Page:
Is the EU Natural Gas Price Cap Effective?

The European Commission extended energy crisis measures, although their effectiveness is currently under discussion.
Number: 58
Year: 2024
Author(s): Corrado Botta

The current EU natural gas price cap on gas does not lower TTF volatility, fails to prevent price spikes, and has no significant impact on lowering inflation and commodity market volatility.

gas market

The Title Transfer Facility (TTF) is a virtual platform for natural gas contracts in the Netherlands and it serves as the primary benchmark for European gas and energy prices. The TTF gained prominence on the global stage when Russia's decision to cut gas deliveries to Europe, amid its invasion of Ukraine, sent gas prices soaring to unprecedented levels. 

Botta fig 1 new

 Figure 1: Historical Price of Dutch TTF Gas Monthly Near Term (NDEX EUR/mwh). 

In response to the energy price crisis, the European Commission took decisive action on October 18th, 2022, by proposing emergency measures. Instead of implementing an immediate cap on gas prices, the Commission sought approval to draft a proposal for a temporary "maximum dynamic price" at the Title Transfer Facility Dutch gas hub. This measure, considered a last resort, aimed to prevent further strain on Europe's gas demand. 

On December 20th, 2022, the European Union introduced the proposed regulation implementing a temporary gas price cap at the Title Transfer Facility. The cap was set to take effect from February 15th, 2023, and to remain in place for one year. 

How does the cap work? 

The current European Union gas price cap automatically activates in response to two specific market conditions that must be met concurrently: 

  1. Exceeding a Fixed Threshold: The month-ahead price on the TTF surpasses 180 EUR/MWh for three consecutive working days. 

  1. Divergence from LNG Benchmark: The month-ahead price on the Title Transfer Facility exceeds the reference price for Liquefied Natural Gas (LNG) on global markets by 35 EUR for the same three working days. 

Botta price cap 2

 Figure 2: Market event triggering the activation of the mechanism, source: Infographic - A market mechanism to limit excessive gas price spikes, European Council. 

The gas price regulation sets a "dynamic bidding limit" prohibiting transactions above it. The proposal also introduces a method for determining the LNG reference price, emphasizing the importance of using benchmarks that reflect global gas price trends. 

The Effectiveness of the Gas Price Cap 

Since the introduction of the gas price cap, energy prices have consistently trended downward throughout the year, especially given the relatively mild winter of 2022-2023. The increase in LNG imports, accompanied by the expansion of infrastructure, has played a crucial role in fostering this favorable development. By November 2023, Europe's gas storage levels had surpassed 90% of capacity, meeting the target. 

However, currently, a debate surrounds the gas cap. 

  • Persistent Price Challenges. Despite the cap's implementation, gas prices persist at a significant 50% above their pre-invasion long-run average. This raises questions about the long-term impact of the Russian-Ukrainian war and the effectiveness of the temporary cap in addressing enduring market dynamics.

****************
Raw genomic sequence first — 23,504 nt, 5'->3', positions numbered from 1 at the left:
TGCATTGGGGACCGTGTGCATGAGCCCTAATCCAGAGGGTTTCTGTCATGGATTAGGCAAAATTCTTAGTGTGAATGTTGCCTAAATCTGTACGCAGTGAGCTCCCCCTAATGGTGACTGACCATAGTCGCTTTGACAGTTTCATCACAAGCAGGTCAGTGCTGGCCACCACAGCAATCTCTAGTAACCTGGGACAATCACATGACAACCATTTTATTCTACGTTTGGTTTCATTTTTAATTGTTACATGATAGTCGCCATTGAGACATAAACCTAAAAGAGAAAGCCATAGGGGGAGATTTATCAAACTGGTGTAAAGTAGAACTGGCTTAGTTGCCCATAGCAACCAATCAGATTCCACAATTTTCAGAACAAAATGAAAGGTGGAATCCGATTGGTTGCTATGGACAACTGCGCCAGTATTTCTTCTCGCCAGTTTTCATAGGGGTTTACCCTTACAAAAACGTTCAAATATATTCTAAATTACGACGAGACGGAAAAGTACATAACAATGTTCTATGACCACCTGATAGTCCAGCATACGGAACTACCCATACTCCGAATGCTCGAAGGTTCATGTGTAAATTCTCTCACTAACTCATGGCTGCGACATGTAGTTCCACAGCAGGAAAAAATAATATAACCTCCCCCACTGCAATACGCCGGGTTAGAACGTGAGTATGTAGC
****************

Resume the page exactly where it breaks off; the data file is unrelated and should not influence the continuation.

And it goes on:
• Vulnerability to LNG Volatility. The increased reliance on LNG imports exposes Europe to short-term price fluctuations. Following a Hamas attack on October 7th, 2023, the TTF price experienced a sudden and substantial increase, surging over 40% from 38.23 EUR/mwh to 53.98 EUR/mwh in just five days. This surge was prompted by reports of Egypt's gas imports dropping to zero, as Egypt plays a crucial role as an importer of gas from Israel and a supplier of LNG to Europe. 

  • Ongoing Russian Dependency. Efforts to diversify energy sources notwithstanding, the European Union is projected to acquire approximately 22 billion cubic meters of gas from Russia this year. A substantial portion of this supply traverses through Ukraine, a route that faces increasing threats due to the ongoing conflict. The precarious nature of this dependency raises questions about the resilience of Europe's energy security strategy. In fact, Russia reported doubled revenues from gas and oil in October 2023. 

In response to these challenges, on December 19th, 2023, the European Council agreed to extend emergency measures until January 31st, 2025. A senior EU official, speaking anonymously to Reuters, stated, "Our analysis has been that it would be justified to extend these regimes into next year and continue to benefit from the protection they give us from any potential price spikes on the market." The question arises: Is the gas price cap effective in preventing high market volatility and price spikes? The ongoing debate underscores the need for a thorough assessment of the cap's impact on Europe's energy landscape. 

Our Analysis 

To explore the effectiveness of the price cap mechanisms, we inspect the Title Transfer Facility (TTF) front-month price and investigate the effects of different price cap mechanisms on price and volatility dynamics for major international commodities and equity indices. Over the period from July 2013 to October 2023, we analyze the interconnections between European natural gas, commodities, global and local equity indices, also assessing the mitigation effects on price. Specifically, we compare three distinct price cap mechanisms (scenarios) for the TTF gas market and contrast them with a no-price intervention (Baseline scenario). The 3 alternatives are the following: 

  • Institutional Price Cap, which replicates the regulatory framework currently in place. 

  • Fixed Price Cap, through which the TTF price cannot exceed a specified price threshold.